The Travel Professor
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Saturday, December 18, 2010

Pilgrims land in Plimoth

On December 18, 1620, passengers on the British ship Mayflower come ashore at modern-day Plymouth, Massachusetts, to begin their new settlement, Plymouth Colony.

The famous Mayflower story began in 1606, when a group of reform-minded Puritans in Nottinghamshire, England, founded their own church, separate from the state-sanctioned Church of England. Accused of treason, they were forced to leave the country and settle in the more tolerant Netherlands. After 12 years of struggling to adapt and make a decent living, the group sought financial backing from some London merchants to set up a colony in America. On September 6, 1620, 102 passengers--dubbed Pilgrims by William Bradford, a passenger who would become the first governor of Plymouth Colony--crowded on the Mayflower to begin the long, hard journey to a new life in the New World.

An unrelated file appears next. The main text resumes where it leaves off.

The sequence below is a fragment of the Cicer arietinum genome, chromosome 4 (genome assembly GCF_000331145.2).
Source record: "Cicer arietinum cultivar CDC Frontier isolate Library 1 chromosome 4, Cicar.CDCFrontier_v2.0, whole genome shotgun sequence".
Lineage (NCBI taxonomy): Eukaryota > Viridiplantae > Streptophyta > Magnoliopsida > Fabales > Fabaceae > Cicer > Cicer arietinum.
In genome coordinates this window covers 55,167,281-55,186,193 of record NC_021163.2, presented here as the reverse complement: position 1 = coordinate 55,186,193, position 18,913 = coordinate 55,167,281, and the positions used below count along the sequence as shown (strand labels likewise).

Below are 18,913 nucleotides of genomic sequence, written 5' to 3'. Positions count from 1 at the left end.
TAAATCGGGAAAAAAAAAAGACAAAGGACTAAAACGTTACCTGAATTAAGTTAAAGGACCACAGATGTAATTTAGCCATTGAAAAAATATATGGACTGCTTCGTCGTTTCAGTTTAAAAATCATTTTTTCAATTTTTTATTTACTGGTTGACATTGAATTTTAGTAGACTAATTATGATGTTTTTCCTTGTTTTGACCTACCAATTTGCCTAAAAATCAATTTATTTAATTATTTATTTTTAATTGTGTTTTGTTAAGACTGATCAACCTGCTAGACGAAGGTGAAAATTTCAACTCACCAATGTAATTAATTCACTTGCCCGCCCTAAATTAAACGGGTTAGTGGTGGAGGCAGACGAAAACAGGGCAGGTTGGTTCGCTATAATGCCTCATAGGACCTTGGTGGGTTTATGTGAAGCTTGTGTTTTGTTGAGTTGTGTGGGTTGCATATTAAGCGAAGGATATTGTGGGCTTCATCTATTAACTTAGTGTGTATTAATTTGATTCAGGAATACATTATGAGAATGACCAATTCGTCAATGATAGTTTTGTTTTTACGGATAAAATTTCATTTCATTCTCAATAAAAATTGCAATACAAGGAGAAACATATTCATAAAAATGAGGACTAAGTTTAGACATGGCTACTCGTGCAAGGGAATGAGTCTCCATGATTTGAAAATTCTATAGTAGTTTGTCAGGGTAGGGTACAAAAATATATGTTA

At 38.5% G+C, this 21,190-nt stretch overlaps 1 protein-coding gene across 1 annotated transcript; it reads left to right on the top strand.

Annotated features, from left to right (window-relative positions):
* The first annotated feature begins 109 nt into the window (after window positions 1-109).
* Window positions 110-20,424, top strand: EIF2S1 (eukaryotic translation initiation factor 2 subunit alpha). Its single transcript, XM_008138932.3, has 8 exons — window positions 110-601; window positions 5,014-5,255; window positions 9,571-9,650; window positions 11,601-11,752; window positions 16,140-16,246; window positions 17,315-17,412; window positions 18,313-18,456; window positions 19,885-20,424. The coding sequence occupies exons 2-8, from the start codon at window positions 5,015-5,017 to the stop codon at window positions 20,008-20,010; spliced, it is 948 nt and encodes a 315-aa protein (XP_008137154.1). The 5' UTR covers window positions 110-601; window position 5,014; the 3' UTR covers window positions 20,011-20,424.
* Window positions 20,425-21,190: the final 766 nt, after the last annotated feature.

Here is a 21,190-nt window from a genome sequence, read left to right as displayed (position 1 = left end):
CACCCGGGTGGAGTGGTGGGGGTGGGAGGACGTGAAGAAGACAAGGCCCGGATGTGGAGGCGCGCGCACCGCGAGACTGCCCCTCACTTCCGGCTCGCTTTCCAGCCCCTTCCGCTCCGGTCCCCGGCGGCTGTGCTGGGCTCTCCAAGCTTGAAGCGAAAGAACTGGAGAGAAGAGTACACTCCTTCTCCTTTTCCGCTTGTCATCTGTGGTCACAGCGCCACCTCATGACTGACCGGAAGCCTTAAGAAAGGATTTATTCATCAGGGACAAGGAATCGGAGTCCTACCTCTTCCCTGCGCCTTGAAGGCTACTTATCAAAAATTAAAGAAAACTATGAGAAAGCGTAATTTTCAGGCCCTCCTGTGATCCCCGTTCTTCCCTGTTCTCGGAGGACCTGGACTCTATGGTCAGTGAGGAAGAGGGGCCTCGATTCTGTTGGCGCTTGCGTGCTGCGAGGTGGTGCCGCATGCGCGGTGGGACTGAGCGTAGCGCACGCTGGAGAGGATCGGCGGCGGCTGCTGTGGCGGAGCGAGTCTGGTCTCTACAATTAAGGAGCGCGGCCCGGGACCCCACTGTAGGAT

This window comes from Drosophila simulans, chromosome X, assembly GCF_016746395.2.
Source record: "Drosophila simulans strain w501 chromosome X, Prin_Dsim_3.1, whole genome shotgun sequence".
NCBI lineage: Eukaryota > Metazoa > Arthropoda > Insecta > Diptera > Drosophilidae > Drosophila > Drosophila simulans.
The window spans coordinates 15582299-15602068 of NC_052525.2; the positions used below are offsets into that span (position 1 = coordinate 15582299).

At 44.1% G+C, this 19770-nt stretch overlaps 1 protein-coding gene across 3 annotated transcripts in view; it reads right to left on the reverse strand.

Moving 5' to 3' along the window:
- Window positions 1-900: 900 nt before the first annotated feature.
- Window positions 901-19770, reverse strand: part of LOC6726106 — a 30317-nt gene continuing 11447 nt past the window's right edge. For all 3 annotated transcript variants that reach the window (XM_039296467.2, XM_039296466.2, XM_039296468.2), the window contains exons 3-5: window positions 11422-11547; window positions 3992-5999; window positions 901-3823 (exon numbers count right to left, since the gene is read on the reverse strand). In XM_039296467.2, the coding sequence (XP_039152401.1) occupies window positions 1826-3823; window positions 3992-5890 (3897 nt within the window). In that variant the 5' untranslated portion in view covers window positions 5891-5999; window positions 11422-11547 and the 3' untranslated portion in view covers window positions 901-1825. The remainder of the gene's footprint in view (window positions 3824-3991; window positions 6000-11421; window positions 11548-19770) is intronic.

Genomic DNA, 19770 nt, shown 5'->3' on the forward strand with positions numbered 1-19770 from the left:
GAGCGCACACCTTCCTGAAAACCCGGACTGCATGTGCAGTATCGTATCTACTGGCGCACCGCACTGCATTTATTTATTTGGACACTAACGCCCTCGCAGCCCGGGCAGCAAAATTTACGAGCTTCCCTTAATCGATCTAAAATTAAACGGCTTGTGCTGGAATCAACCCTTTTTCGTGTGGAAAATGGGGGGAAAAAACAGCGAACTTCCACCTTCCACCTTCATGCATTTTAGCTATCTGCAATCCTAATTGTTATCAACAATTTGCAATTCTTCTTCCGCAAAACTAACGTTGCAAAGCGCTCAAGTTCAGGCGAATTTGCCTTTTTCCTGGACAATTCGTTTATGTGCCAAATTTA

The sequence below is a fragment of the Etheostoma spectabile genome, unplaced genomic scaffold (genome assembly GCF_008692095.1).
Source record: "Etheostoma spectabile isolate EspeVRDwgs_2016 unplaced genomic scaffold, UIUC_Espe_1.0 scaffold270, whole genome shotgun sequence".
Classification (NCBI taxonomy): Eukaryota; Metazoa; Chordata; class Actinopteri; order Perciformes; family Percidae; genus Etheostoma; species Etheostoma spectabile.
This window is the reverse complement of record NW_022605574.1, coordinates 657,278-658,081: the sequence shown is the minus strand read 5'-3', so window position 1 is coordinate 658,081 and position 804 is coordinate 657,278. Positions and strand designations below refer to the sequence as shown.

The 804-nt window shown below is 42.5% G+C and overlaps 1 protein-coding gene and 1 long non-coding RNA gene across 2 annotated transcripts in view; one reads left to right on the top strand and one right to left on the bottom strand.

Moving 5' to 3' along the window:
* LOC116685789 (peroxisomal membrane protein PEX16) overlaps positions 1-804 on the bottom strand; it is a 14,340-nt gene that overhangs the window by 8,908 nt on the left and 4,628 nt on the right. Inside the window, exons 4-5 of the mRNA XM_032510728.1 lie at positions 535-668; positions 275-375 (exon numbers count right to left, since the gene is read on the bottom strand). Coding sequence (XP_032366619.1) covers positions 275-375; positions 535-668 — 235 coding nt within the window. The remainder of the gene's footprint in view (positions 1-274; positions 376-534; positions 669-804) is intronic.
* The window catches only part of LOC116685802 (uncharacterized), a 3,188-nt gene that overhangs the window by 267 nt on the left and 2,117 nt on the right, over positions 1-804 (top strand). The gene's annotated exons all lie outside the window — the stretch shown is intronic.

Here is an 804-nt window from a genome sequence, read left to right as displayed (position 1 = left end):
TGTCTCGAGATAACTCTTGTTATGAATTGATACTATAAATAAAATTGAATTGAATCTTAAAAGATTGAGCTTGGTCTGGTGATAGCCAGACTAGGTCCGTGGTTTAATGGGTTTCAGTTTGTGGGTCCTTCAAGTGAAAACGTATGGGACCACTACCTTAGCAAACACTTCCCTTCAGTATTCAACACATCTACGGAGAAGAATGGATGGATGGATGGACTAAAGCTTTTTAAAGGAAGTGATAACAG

Today Plymouth Mass is a quaint seaside village about an hour south of Boston. Visitors can board a replica of the Mayflower and explore recreated Plimoth Village. There’s a great view of the Atlantic from one of the blockhouses. Stop in to enjoy a pint or two of original recipe ‘Pilgrim Ale’ in the restaurant.

Rumor has it that the original Pilgrims ran out of beer and stopped here looking for fresh water so they could brew up a new batch!